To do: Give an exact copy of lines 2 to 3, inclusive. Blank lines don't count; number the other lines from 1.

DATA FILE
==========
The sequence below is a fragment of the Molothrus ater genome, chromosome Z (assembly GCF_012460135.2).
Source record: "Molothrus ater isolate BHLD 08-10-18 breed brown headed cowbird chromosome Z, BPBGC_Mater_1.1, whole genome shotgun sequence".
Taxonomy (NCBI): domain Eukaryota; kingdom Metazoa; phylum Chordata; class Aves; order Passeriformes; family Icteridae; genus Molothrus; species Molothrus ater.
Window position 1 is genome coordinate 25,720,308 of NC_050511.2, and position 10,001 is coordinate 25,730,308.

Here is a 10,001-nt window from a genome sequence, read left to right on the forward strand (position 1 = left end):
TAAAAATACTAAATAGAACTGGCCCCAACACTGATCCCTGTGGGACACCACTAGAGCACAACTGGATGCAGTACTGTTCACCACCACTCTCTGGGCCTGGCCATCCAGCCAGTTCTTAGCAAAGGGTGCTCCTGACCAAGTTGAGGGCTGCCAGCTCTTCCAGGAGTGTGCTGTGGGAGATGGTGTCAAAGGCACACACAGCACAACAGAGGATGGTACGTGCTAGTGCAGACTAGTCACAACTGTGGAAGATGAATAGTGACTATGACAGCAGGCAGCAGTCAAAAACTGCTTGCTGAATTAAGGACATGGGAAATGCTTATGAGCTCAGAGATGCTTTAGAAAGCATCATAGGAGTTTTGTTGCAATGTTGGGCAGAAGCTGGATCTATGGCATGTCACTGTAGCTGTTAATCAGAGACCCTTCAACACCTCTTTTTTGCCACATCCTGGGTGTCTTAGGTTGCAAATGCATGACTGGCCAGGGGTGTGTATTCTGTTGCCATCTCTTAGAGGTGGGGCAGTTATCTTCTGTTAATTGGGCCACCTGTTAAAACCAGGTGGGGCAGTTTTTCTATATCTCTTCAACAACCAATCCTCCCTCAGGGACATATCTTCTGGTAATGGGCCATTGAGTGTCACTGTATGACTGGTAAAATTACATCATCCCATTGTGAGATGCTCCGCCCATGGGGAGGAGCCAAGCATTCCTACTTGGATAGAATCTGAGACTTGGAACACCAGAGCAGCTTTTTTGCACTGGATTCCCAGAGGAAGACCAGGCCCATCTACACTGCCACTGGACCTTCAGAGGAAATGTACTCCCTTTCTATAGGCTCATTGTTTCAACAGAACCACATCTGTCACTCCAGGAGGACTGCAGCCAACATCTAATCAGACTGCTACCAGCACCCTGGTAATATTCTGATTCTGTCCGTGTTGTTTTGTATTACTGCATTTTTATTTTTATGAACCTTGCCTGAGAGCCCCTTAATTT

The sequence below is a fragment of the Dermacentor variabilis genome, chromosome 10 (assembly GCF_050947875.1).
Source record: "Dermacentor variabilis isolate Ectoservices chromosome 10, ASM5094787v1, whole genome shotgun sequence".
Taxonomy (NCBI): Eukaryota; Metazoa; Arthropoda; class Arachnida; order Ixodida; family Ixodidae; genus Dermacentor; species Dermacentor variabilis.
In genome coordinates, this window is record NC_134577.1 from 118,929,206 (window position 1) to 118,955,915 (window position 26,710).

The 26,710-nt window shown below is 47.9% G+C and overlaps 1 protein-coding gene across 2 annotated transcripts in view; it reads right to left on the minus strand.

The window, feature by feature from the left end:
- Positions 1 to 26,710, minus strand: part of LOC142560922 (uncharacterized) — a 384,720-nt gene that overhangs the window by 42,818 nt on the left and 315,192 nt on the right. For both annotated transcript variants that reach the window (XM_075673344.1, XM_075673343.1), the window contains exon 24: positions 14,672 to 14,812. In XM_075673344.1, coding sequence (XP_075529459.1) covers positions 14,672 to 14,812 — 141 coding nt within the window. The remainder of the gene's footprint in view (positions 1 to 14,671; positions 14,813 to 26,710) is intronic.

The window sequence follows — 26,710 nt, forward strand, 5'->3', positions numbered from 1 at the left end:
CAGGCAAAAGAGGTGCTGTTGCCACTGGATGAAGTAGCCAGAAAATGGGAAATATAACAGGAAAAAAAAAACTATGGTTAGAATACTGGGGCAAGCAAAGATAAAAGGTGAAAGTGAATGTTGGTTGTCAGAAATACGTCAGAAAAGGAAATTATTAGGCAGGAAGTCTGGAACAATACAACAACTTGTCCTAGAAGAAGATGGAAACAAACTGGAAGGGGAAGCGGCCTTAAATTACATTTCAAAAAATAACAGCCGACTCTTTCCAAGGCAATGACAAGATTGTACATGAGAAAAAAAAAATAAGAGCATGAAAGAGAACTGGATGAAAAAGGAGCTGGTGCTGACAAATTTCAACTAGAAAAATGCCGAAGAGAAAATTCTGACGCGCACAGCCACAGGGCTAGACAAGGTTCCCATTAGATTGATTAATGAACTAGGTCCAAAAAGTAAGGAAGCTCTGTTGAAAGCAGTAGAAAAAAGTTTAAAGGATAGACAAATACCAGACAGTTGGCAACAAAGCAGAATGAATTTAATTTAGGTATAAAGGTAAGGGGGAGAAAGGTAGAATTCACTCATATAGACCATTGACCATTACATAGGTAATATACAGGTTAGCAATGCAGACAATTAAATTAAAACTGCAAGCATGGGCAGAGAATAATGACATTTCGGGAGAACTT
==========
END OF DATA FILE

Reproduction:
Source record: "Molothrus ater isolate BHLD 08-10-18 breed brown headed cowbird chromosome Z, BPBGC_Mater_1.1, whole genome shotgun sequence".
Taxonomy (NCBI): domain Eukaryota; kingdom Metazoa; phylum Chordata; class Aves; order Passeriformes; family Icteridae; genus Molothrus; species Molothrus ater.